“I just let the old horse go,” he said. Coming in hot, Craig buzzed Main Avenue at less than 100 feet. The good citizens of Durango were treated to an up close and personal view of a P-38, that is if they were out on Main Avenue and looking up when Craig zipped over. When he was over Main, Craig said he could see the building tops of Second Avenue beyond his right wing.

“There’s some who think that’s a great story and some who think that was a damn fool thing to do,” Craig chuckled.

After a mere 50 hours of flight training – no evasive maneuver training, no emergency exit or crash landing training – 15 airmen, including Craig, were flown to Bristol, England. From there, the unseasoned pilots flew their machines to a base in Algiers, from which their missions would originate.

“We didn’t have any guidance whatsoever except for bull sessions with guys who’d been in the mix.” Craig said. “We were all just a bunch of kids.”

Rommel, the Nazi’s desert fox, was being chased up the coast out of Libya with the British troops on his tail. He was making for the Tunisian Peninsula, where he planned to cross with his troops into Italy. The Germans’ air power was in Tunisia to protect their retreat. “We had to fly over that area where there was a lot of concentrated German fire power. The intelligence officers would brief us on where there might be enemy antiaircraft or airplanes. They didn’t have all of the information themselves, but they passed on what they knew.”

Craig’s first mission involved flying past the peninsula to photograph harbors and look for supply ships for the German forces. He also photographed strategic points on the railroad line, spots like bridges or switch locations. Bombers used the recon pilots’ photographs to identify and take out targets. Of course the Germans were none too keen about being snooped on – anti-aircraft fire and the Messerschmitt fighter were what recon pilots had nightmares about.

From the comfort of his home in Bondad, Lawrence Craig glances through an old album as he holds a photo of himself in the cockpit of an F-4A in 1942./Photo by Todd Newcomer

“I was scared,” Craig admitted. “In fact I was scared on all of my missions. In Riverside, Calif., they’ve got a P-38 museum, and part of it is photo recon. They have a sign that talks about the photo recon pilots flying alone, unarmed and unafraid. When I saw that years later, I thought, ‘That’s a lot of bull. Alone and unarmed, yes, but unafraid?’”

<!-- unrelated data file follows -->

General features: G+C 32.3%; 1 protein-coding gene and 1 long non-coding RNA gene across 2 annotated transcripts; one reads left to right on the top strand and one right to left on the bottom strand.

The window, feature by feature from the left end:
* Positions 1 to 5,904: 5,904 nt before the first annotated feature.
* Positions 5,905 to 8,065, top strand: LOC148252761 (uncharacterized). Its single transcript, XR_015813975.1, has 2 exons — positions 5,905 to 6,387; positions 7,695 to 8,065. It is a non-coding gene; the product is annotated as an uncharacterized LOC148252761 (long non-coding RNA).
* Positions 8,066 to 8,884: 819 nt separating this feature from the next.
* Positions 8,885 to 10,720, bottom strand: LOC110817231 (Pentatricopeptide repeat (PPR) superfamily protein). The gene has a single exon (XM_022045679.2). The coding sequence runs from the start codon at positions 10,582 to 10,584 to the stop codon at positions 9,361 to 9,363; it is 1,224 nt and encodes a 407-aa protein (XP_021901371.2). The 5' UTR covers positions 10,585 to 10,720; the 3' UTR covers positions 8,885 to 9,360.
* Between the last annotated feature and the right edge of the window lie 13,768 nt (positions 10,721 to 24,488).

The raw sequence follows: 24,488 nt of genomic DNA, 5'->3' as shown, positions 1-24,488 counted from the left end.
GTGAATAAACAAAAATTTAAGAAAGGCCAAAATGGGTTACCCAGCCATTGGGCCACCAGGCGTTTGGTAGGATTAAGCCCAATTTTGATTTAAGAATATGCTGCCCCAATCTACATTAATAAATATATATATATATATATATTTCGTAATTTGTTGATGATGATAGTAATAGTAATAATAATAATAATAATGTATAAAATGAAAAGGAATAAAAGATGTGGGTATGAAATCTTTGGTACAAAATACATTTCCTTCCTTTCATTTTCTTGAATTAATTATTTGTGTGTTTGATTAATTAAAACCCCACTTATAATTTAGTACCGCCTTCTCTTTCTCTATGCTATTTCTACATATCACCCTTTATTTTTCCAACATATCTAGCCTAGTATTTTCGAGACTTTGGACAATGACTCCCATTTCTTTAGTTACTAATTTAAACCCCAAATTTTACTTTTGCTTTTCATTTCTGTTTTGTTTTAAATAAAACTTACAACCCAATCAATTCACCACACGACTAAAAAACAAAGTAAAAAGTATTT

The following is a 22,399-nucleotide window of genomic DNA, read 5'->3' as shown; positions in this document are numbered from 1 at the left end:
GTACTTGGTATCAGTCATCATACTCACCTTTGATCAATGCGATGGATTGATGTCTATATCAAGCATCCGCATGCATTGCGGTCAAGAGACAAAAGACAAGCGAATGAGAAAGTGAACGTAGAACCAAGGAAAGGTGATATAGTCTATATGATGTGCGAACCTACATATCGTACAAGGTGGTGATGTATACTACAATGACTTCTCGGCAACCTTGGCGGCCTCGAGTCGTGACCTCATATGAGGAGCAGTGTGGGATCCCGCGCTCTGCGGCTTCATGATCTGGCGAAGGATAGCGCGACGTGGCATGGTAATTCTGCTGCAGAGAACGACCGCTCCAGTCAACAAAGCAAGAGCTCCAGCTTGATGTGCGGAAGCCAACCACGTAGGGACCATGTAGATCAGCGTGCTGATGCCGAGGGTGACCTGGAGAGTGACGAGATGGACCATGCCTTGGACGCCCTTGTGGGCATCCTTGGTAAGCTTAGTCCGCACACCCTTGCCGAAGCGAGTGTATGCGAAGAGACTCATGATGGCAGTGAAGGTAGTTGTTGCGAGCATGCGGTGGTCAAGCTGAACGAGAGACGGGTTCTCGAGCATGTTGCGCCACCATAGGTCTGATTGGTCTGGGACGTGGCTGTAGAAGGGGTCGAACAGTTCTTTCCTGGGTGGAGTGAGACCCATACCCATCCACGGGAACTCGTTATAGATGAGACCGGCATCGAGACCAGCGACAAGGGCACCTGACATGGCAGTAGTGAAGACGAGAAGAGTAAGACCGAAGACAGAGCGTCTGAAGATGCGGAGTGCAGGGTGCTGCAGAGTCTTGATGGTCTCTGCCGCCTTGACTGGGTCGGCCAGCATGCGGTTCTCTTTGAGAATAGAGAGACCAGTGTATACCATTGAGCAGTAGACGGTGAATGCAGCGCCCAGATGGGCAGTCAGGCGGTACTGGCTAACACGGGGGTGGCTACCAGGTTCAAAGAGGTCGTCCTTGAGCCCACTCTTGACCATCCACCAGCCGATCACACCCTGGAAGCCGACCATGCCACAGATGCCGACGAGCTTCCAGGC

Four missions later, Craig’s worst fears were realized.

“I finished a mission and headed home, and I guess I had my attention more on getting my throttle settings and navigation right and didn’t look over my shoulder. It was a Messerschmitt 109 that picked me off. First thing I knew, the whole plane was on fire, inside the cockpit was like a stove. I felt a little shot on my shoulder like somebody might have punched me, and fire started boiling up. I didn’t much want to get cooked, so I released my safety belt and canopy and started to stand up and ‘whoosh,’ I 4 was out of the plane, floating. The suction just pulled me out.” Losing blood and consciousness rapidly, Craig pulled the ripcord of his parachute.

Every 10th round in the Messerschitt’s machine gun magazine was a phosphorous shell. When the German pilot finished Craig’s P-38 off with a 30 millimeter cannon that ripped open his fuel tank, the phosphorus shell that followed ignited everything. The armor plate at Craig’s back saved his life. Craig said his doctor pulled out only plate fragments from his right shoulder – severe enough but not lethal. His right leg wasn’t so lucky; 10 machine gun shells entered there, chewing it up badly. Though he was horribly injured, he is amazed he survived.